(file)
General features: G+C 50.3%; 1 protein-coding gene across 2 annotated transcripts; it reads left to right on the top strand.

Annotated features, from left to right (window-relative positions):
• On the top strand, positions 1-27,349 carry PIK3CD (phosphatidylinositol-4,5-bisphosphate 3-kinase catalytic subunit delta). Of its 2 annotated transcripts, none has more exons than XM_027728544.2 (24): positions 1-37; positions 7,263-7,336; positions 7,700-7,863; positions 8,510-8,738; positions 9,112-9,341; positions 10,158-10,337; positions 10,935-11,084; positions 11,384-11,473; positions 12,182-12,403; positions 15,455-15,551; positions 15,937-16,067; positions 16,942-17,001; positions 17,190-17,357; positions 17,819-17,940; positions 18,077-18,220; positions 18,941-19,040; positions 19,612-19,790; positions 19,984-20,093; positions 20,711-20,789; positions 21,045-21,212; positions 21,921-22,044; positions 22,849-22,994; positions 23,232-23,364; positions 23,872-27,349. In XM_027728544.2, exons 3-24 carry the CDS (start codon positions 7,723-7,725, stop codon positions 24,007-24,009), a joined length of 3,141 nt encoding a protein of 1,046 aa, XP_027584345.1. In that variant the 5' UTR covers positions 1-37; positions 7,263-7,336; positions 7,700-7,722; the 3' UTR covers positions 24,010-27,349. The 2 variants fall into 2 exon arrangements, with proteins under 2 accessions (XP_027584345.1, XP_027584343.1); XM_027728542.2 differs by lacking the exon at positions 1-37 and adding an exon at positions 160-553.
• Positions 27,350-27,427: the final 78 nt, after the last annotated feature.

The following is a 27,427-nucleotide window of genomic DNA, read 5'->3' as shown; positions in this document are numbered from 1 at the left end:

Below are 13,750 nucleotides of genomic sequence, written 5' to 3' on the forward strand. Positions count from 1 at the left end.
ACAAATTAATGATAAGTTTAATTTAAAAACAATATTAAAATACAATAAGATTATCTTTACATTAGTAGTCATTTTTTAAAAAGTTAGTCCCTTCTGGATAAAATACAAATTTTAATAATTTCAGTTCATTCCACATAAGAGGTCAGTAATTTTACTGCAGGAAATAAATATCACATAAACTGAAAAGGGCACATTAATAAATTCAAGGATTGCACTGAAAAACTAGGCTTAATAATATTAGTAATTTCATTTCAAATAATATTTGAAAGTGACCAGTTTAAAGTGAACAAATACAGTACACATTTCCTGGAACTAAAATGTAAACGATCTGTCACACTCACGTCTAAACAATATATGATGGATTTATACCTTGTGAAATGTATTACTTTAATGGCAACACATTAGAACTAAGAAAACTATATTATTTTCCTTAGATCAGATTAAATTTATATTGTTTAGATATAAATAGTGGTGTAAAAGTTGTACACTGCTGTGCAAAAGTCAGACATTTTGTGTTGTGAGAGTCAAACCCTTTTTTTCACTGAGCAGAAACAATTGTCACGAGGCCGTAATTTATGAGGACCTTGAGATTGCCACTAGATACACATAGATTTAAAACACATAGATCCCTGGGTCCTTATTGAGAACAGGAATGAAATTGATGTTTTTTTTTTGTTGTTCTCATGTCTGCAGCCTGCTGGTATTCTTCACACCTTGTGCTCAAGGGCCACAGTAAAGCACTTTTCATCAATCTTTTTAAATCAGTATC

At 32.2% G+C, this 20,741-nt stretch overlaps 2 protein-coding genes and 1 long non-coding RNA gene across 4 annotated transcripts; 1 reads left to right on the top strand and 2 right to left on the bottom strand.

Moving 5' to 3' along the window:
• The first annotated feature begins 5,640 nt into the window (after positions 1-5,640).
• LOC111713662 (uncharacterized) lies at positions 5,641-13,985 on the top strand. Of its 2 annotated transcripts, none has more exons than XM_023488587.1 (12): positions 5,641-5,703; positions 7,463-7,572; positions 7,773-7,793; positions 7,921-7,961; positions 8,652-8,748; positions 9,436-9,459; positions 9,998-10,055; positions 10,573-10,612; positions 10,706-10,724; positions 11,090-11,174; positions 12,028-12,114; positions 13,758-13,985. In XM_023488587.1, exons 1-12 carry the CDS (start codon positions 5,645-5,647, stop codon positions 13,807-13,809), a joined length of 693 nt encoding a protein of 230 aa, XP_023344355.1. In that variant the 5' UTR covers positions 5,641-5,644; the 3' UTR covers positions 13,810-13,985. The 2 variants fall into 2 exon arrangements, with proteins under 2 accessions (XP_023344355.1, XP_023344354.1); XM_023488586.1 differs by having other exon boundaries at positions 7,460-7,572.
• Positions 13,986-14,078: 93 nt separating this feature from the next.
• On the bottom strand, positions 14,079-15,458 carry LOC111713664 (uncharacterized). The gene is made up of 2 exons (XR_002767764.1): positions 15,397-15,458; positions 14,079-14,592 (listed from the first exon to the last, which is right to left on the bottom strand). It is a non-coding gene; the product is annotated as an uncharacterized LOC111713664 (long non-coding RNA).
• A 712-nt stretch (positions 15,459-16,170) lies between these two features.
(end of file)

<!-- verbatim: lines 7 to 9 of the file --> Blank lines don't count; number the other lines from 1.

ACAAATTAATGATAAGTTTAATTTAAAAACAATATTAAAATACAATAAGATTATCTTTACATTAGTAGTCATTTTTTAAAAAGTTAGTCCCTTCTGGATAAAATACAAATTTTAATAATTTCAGTTCATTCCACATAAGAGGTCAGTAATTTTACTGCAGGAAATAAATATCACATAAACTGAAAAGGGCACATTAATAAATTCAAGGATTGCACTGAAAAACTAGGCTTAATAATATTAGTAATTTCATTTCAAATAATATTTGAAAGTGACCAGTTTAAAGTGAACAAATACAGTACACATTTCCTGGAACTAAAATGTAAACGATCTGTCACACTCACGTCTAAACAATATATGATGGATTTATACCTTGTGAAATGTATTACTTTAATGGCAACACATTAGAACTAAGAAAACTATATTATTTTCCTTAGATCAGATTAAATTTATATTGTTTAGATATAAATAGTGGTGTAAAAGTTGTACACTGCTGTGCAAAAGTCAGACATTTTGTGTTGTGAGAGTCAAACCCTTTTTTTCACTGAGCAGAAACAATTGTCACGAGGCCGTAATTTATGAGGACCTTGAGATTGCCACTAGATACACATAGATTTAAAACACATAGATCCCTGGGTCCTTATTGAGAACAGGAATGAAATTGATGTTTTTTTTTTGTTGTTCTCATGTCTGCAGCCTGCTGGTATTCTTCACACCTTGTGCTCAAGGGCCACAGTAAAGCACTTTTCATCAATCTTTTTAAATCAGTATC

At 32.2% G+C, this 20,741-nt stretch overlaps 2 protein-coding genes and 1 long non-coding RNA gene across 4 annotated transcripts; 1 reads left to right on the top strand and 2 right to left on the bottom strand.

Moving 5' to 3' along the window: